An advertising campaign aimed at young men has been launched by police as part of a campaign to tackle rape.

The advert, which will only be broadcast after the 9pm watershed on television but will also feature in cinemas and online, aims to highlight the message that sex without consent is rape.

It is targeted at 16 to 27-year-old men as more than one third of rapes reported in Scotland are carried out by this group.

In addition, staff in some pubs and clubs are undergoing "bystander training" which helps them recognise when they could intervene to prevent someone becoming the victim of a sexual assault.

Police Scotland Chief Constable Sir Stephen House launched the latest phase of the We Can Stop It campaign at the Butterfly and Pig bar in Glasgow today, where he watched staff undergo the training.

He said: "Sex without consent is rape. There are no excuses. If someone is drunk or drugged, they cannot give consent. We Can Stop It sends a very clear message - we can and we must prevent rape and sexual assault.

"Police Scotland is working closely with partners to raise awareness and tackle the life-changing impact of sexual crime. We must do all we can to prevent rape and sexual assault, alongside offering all the necessary support and protection to those who are victims of sexual assaults.

"The number of people coming forward to report rape is increasing, which is a positive sign that victims are becoming more confident in coming forward, knowing their report will be thoroughly investigated.

"But we know that this is an under-reported crime. We want to encourage people to come forward and to report. Let me be very clear, we will listen and we will act.

"Our ultimate aim though, with our partners, is preventing these crimes in the first place and this campaign contributes to that work."

During 2014/15, Police Scotland recorded 1,797 rapes, an increase of 91 (5.3%) on the previous year. The detection rate was 74%.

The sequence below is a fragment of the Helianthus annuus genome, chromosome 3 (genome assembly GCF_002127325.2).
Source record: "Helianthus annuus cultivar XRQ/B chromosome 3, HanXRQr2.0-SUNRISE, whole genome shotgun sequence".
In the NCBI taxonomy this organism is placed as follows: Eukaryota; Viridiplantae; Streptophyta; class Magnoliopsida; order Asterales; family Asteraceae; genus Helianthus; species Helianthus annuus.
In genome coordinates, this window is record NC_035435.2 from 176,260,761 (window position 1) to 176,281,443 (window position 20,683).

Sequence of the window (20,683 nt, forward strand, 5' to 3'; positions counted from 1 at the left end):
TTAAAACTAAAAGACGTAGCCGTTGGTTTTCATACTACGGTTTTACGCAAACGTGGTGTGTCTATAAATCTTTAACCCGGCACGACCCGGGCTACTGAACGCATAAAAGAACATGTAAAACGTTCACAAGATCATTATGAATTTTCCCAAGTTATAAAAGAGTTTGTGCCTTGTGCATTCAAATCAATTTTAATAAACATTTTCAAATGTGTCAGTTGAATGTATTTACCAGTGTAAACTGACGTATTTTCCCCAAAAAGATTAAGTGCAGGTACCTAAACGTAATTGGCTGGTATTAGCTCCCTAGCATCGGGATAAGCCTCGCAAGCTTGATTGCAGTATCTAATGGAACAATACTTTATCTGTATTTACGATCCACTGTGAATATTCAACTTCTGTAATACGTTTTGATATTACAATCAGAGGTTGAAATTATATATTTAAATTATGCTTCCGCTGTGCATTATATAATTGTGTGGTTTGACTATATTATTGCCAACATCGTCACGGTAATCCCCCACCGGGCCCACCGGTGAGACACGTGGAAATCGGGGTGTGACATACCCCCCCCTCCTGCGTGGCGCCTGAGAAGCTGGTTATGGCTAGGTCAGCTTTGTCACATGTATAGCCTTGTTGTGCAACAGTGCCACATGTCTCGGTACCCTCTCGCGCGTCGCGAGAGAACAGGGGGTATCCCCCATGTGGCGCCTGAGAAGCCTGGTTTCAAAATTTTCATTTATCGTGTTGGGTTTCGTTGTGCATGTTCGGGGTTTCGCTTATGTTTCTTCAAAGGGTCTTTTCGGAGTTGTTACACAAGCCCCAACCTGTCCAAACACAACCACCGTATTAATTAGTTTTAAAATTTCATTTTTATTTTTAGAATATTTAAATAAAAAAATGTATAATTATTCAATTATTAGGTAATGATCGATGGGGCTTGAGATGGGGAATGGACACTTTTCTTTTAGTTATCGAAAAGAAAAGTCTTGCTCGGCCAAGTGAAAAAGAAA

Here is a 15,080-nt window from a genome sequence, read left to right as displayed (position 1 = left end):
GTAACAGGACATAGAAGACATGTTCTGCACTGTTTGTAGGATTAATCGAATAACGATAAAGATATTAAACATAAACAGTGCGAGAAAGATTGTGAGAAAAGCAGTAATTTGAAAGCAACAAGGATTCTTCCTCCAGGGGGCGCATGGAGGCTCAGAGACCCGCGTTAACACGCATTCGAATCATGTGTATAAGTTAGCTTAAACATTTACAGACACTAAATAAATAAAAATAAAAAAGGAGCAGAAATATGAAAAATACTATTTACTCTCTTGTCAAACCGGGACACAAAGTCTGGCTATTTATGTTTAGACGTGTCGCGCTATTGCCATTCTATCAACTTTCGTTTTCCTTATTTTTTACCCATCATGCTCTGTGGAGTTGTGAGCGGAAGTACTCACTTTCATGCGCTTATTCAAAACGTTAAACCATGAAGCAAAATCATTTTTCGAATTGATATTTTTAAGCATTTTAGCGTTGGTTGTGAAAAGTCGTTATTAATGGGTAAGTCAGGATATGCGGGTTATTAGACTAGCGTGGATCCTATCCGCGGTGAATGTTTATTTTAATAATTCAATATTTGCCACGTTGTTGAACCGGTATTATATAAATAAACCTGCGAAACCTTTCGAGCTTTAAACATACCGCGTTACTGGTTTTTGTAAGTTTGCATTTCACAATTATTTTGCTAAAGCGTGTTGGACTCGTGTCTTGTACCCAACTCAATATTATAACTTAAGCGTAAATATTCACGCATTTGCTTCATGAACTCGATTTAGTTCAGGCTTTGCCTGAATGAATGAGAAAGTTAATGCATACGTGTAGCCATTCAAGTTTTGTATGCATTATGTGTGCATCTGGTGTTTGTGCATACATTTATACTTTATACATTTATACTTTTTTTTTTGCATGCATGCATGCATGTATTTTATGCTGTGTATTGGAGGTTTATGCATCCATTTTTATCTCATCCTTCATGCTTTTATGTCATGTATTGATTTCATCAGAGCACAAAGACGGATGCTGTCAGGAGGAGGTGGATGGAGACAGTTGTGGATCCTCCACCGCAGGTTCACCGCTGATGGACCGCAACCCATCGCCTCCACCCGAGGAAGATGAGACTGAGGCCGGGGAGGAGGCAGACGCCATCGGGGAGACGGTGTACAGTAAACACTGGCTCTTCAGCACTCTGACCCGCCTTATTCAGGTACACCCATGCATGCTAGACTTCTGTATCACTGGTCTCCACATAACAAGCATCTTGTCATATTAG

Last year, Rape Crisis reported that it had seen a 35% increase in the number of victims going on to report to the police.

The campaign, which will run from this month until next March, will cost nearly £80,000 and will include the TV/cinema/digital ad, digital advertising and posters in wash rooms.

Sandy Brindley, national co-ordinator of Rape Crisis Scotland, said: "Rape Crisis Scotland strongly supports the development of this campaign, which directly targets potential perpetrators of rape.

"The law is clear - sex without consent is rape, but we need to do much more to increase public awareness around this issue.

"The new advert can play an important part in making sure people, particularly young people, are clear about what rape actually is and that it can have serious consequences."

The bystander training, which is part of Police Scotland's preventative approach, aims to help bar staff recognise situations where someone may be vulnerable and give them guidance on how to intervene safely, such as by checking the person is all right and with friends, or calling the police if need be.

Chief Inspector Graham Goulden, bystander trainer at the Violence Reduction Unit, said: "It's great to see those who work in pubs and clubs showing this willingness to see their role in the prevention of this crime.

"As bystanders we all have the potential to prevent any incident from escalating. By doing nothing we are telling offenders their behaviour is okay and victims they're on their own. This just isn't right.

"We want to make sure society starts to focus their attention on the men who do this rather than focusing on whether a victim had been drinking. We will never stop this if we continue to focus on victims."